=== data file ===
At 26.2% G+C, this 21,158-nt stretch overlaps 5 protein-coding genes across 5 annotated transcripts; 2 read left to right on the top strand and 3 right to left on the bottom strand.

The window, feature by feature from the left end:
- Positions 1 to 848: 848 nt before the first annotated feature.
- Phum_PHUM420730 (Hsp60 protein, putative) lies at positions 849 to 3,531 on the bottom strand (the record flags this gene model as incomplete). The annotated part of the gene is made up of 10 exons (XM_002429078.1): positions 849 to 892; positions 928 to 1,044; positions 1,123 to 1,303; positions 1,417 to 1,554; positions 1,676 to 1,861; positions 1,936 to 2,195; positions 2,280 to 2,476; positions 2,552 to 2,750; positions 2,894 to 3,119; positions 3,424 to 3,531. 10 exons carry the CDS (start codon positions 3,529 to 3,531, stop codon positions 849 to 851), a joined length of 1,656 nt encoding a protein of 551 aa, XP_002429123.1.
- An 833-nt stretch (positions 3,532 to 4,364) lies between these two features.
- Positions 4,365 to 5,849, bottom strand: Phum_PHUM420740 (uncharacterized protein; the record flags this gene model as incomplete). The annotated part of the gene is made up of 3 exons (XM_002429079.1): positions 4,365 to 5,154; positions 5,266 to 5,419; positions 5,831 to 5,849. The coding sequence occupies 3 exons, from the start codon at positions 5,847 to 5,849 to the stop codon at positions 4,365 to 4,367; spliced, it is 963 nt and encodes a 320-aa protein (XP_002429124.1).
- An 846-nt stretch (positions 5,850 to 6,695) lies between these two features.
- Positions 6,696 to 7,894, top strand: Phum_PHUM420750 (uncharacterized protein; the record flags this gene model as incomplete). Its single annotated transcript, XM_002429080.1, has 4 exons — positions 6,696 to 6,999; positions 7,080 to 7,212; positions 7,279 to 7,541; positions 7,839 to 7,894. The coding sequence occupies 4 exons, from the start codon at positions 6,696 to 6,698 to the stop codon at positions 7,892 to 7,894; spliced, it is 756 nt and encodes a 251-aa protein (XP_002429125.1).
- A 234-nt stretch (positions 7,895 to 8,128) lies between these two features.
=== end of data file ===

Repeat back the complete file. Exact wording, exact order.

At 26.2% G+C, this 21,158-nt stretch overlaps 5 protein-coding genes across 5 annotated transcripts; 2 read left to right on the top strand and 3 right to left on the bottom strand.

The window, feature by feature from the left end:
- Positions 1 to 848: 848 nt before the first annotated feature.
- Phum_PHUM420730 (Hsp60 protein, putative) lies at positions 849 to 3,531 on the bottom strand (the record flags this gene model as incomplete). The annotated part of the gene is made up of 10 exons (XM_002429078.1): positions 849 to 892; positions 928 to 1,044; positions 1,123 to 1,303; positions 1,417 to 1,554; positions 1,676 to 1,861; positions 1,936 to 2,195; positions 2,280 to 2,476; positions 2,552 to 2,750; positions 2,894 to 3,119; positions 3,424 to 3,531. 10 exons carry the CDS (start codon positions 3,529 to 3,531, stop codon positions 849 to 851), a joined length of 1,656 nt encoding a protein of 551 aa, XP_002429123.1.
- An 833-nt stretch (positions 3,532 to 4,364) lies between these two features.
- Positions 4,365 to 5,849, bottom strand: Phum_PHUM420740 (uncharacterized protein; the record flags this gene model as incomplete). The annotated part of the gene is made up of 3 exons (XM_002429079.1): positions 4,365 to 5,154; positions 5,266 to 5,419; positions 5,831 to 5,849. The coding sequence occupies 3 exons, from the start codon at positions 5,847 to 5,849 to the stop codon at positions 4,365 to 4,367; spliced, it is 963 nt and encodes a 320-aa protein (XP_002429124.1).
- An 846-nt stretch (positions 5,850 to 6,695) lies between these two features.
- Positions 6,696 to 7,894, top strand: Phum_PHUM420750 (uncharacterized protein; the record flags this gene model as incomplete). Its single annotated transcript, XM_002429080.1, has 4 exons — positions 6,696 to 6,999; positions 7,080 to 7,212; positions 7,279 to 7,541; positions 7,839 to 7,894. The coding sequence occupies 4 exons, from the start codon at positions 6,696 to 6,698 to the stop codon at positions 7,892 to 7,894; spliced, it is 756 nt and encodes a 251-aa protein (XP_002429125.1).
- A 234-nt stretch (positions 7,895 to 8,128) lies between these two features.